- Canon EOS 50D video tour
- Canon EOS 50D design, controls, screen and live view
- Canon EOS 50D lenses, focusing, sensor and drive
- Outdoor resolution - Canon EOS 50D vs Nikon D90 vs Canon EOS 40D
- Canon EOS 50D resolution comparison
- Canon EOS 50D vs Canon EOS 40D High ISO Noise
- Canon EOS 50D Gallery
- Canon EOS 50D vs Nikon D90 High ISO Noise
- Canon EOS 50D High ISO Noise Reduction
- Canon EOS 50D Gallery
- Canon EOS 50D verdict
Canon’s EOS 50D is the company’s latest semi-professional DSLR. It comes one year after the popular EOS 40D, but doesn’t replace it – as yet anyway. Both models will co-exist in the market at different price points, at least for the rest of 2008.
Externally the EOS 50D greatly resembles the EOS 40D. The dimensions are identical and there’s only a slight difference in weight with the new model coming in a few grams lighter. Most of the major differences are internal, with the headline feature being a significant boost in resolution from 10.1 to 15.1 Megapixels using a newly designed APS-C CMOS sensor. This takes the EOS 50D comfortably beyond the 12.2 Megapixels of the cheaper EOS 450D / XSi which itself had leapfrogged the EOS 40D.
Squeezing 15.1 Megapixels onto an APS-C sensor also makes it the highest pixel density from Canon to date – which understandably raises concerns over noise levels and dynamic range. Canon claims it has countered this by implementing gapless micro-lenses to maximise sensitivity, while additionally optimising the placement and size of the photodiodes.
Confident in its new sensor’s greater efficiency, Canon’s additionally boosted its maximum sensitivity from 3200 ISO on the 40D to 12,800 ISO on the EOS 50D, complete with four levels of High ISO Noise Reduction. So has Canon really managed to match or even improve on the 40D’s performance while delivering 50% more Megapixels and four times the maximum sensitivity? You’ll find out in our full review.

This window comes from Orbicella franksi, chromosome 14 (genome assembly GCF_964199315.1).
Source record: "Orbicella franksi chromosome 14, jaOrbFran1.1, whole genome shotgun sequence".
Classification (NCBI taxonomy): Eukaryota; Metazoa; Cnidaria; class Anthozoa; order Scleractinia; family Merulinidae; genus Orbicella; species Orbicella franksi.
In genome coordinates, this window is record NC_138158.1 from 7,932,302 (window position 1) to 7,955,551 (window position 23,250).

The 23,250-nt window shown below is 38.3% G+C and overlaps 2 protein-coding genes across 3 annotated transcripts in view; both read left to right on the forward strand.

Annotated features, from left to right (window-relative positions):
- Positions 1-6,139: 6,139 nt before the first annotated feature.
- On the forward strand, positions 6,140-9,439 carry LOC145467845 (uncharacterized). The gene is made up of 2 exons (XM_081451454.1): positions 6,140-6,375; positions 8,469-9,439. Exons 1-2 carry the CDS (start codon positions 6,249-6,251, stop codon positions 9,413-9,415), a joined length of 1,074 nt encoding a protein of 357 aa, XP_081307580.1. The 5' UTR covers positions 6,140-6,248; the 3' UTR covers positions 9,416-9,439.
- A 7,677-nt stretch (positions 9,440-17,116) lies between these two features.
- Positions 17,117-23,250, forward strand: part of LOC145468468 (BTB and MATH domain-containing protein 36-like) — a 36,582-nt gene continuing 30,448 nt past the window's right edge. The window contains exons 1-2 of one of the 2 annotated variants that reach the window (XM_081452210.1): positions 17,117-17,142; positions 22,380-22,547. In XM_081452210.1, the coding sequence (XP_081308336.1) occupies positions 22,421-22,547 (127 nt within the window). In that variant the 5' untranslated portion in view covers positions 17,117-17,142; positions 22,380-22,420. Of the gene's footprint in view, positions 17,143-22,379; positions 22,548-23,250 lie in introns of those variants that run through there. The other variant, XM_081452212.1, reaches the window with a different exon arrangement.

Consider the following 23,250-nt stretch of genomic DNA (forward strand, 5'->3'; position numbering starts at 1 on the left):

The Megapixel-count may have increased by around 50%, but there’s only a fractional drop in continuous shooting performance with the EOS 50D boasting 6.3fps to the 40D’s 6.5fps. Image processing is courtesy of the latest DIGIC 4 which offers ‘Peripheral Illumination Correction’ on JPEGs to reduce the effect of vignetting where the image darkens towards the corners. Staying on the subject of lenses, the EOS 50D also features the welcome facility of fine-tuning the AF on lenses, inherited from Canon’s pro range.
Physically speaking the big new feature is a higher resolution screen. The 50D’s screen may measure the same 3in as that on the 40D, but it now boasts 920k dots to the 40D’s 230k. This is the first VGA monitor from Canon and matches the resolution of recent higher-end Nikon and Sony bodies. The 50D also becomes the first Canon DSLR with an HDMI port.
So just one year on from the already capable EOS 40D, Canon has increased the total pixel count by 50%, while quadrupling the sensitivity and packing-in all the latest features – apart from a movie mode anyway. Many of these upgrades are in reaction to Nikon’s D300 which out-featured the EOS 40D when launched, and remains one of the most powerful bodies today.
So the big questions are whether the EOS 50D’s feature-set is a match for its arch rival, and crucially if Canon’s managed to match or exceed the earlier 40D’s high ISO performance despite a 50% hike in Megapixels. Find out in our full review where we’ll examine the new features in practice and directly compare the 50D’s quality against the 40D and Nikon’s latest D90. As always, you can see a demonstration of its key features in our Canon EOS 50D video tour.
We tested a final production Canon EOS 50D running firmware version 1.0.1. Following our convention of testing cameras using their factory default settings unless otherwise stated, the EOS 50D was set to Large Fine JPEG quality, Auto White Balance, Evaluative metering and the Standard Picture Style; High ISO Noise Reduction and the Auto Lighting Optimiser were set to their default Standard settings. Highlight Tone Priority was disabled. Note: we the disabled Auto Lighting Optimizer for our high ISO noise tests. Image Stabilisation was enabled for all handheld shots and disabled for tripod-based tests.